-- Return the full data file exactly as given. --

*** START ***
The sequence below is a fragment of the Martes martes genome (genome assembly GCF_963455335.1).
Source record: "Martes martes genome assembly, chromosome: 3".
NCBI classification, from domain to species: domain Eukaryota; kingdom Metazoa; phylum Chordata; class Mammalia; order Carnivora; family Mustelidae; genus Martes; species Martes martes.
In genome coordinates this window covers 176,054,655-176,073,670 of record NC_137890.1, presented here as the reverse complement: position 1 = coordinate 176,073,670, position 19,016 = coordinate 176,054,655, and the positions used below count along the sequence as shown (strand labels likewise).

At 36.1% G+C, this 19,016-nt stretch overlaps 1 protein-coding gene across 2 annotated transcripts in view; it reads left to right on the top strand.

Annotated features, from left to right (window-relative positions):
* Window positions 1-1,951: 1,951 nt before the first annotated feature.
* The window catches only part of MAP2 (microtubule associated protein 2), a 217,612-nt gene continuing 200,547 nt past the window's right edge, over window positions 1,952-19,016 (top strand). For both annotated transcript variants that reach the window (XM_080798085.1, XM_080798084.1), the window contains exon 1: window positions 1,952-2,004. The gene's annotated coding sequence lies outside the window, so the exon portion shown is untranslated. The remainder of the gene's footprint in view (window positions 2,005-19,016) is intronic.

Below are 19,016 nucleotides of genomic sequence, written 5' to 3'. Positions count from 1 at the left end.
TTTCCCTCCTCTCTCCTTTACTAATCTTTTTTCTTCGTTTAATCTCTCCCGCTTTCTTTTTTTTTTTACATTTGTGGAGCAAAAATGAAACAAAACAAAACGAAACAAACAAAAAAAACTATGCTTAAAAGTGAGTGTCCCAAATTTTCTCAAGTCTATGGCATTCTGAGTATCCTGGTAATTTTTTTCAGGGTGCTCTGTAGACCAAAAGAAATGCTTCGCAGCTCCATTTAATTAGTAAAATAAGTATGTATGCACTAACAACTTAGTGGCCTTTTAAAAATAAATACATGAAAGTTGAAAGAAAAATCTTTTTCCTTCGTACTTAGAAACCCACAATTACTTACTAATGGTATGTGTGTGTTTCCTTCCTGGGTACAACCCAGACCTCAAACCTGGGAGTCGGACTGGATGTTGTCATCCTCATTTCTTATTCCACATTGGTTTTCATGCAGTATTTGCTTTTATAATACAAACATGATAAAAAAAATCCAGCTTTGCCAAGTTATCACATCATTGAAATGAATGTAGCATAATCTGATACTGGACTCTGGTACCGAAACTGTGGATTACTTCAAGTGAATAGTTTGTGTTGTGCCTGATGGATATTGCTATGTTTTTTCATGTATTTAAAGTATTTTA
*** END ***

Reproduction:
The sequence below is a fragment of the Martes martes genome (genome assembly GCF_963455335.1).
Source record: "Martes martes genome assembly, chromosome: 3".
NCBI classification, from domain to species: domain Eukaryota; kingdom Metazoa; phylum Chordata; class Mammalia; order Carnivora; family Mustelidae; genus Martes; species Martes martes.
In genome coordinates this window covers 176,054,655-176,073,670 of record NC_137890.1, presented here as the reverse complement: position 1 = coordinate 176,073,670, position 19,016 = coordinate 176,054,655, and the positions used below count along the sequence as shown (strand labels likewise).

At 36.1% G+C, this 19,016-nt stretch overlaps 1 protein-coding gene across 2 annotated transcripts in view; it reads left to right on the top strand.

Annotated features, from left to right (window-relative positions):
* Window positions 1-1,951: 1,951 nt before the first annotated feature.
* The window catches only part of MAP2 (microtubule associated protein 2), a 217,612-nt gene continuing 200,547 nt past the window's right edge, over window positions 1,952-19,016 (top strand). For both annotated transcript variants that reach the window (XM_080798085.1, XM_080798084.1), the window contains exon 1: window positions 1,952-2,004. The gene's annotated coding sequence lies outside the window, so the exon portion shown is untranslated. The remainder of the gene's footprint in view (window positions 2,005-19,016) is intronic.

Below are 19,016 nucleotides of genomic sequence, written 5' to 3'. Positions count from 1 at the left end.
TTTCCCTCCTCTCTCCTTTACTAATCTTTTTTCTTCGTTTAATCTCTCCCGCTTTCTTTTTTTTTTTACATTTGTGGAGCAAAAATGAAACAAAACAAAACGAAACAAACAAAAAAAACTATGCTTAAAAGTGAGTGTCCCAAATTTTCTCAAGTCTATGGCATTCTGAGTATCCTGGTAATTTTTTTCAGGGTGCTCTGTAGACCAAAAGAAATGCTTCGCAGCTCCATTTAATTAGTAAAATAAGTATGTATGCACTAACAACTTAGTGGCCTTTTAAAAATAAATACATGAAAGTTGAAAGAAAAATCTTTTTCCTTCGTACTTAGAAACCCACAATTACTTACTAATGGTATGTGTGTGTTTCCTTCCTGGGTACAACCCAGACCTCAAACCTGGGAGTCGGACTGGATGTTGTCATCCTCATTTCTTATTCCACATTGGTTTTCATGCAGTATTTGCTTTTATAATACAAACATGATAAAAAAAATCCAGCTTTGCCAAGTTATCACATCATTGAAATGAATGTAGCATAATCTGATACTGGACTCTGGTACCGAAACTGTGGATTACTTCAAGTGAATAGTTTGTGTTGTGCCTGATGGATATTGCTATGTTTTTTCATGTATTTAAAGTATTTTA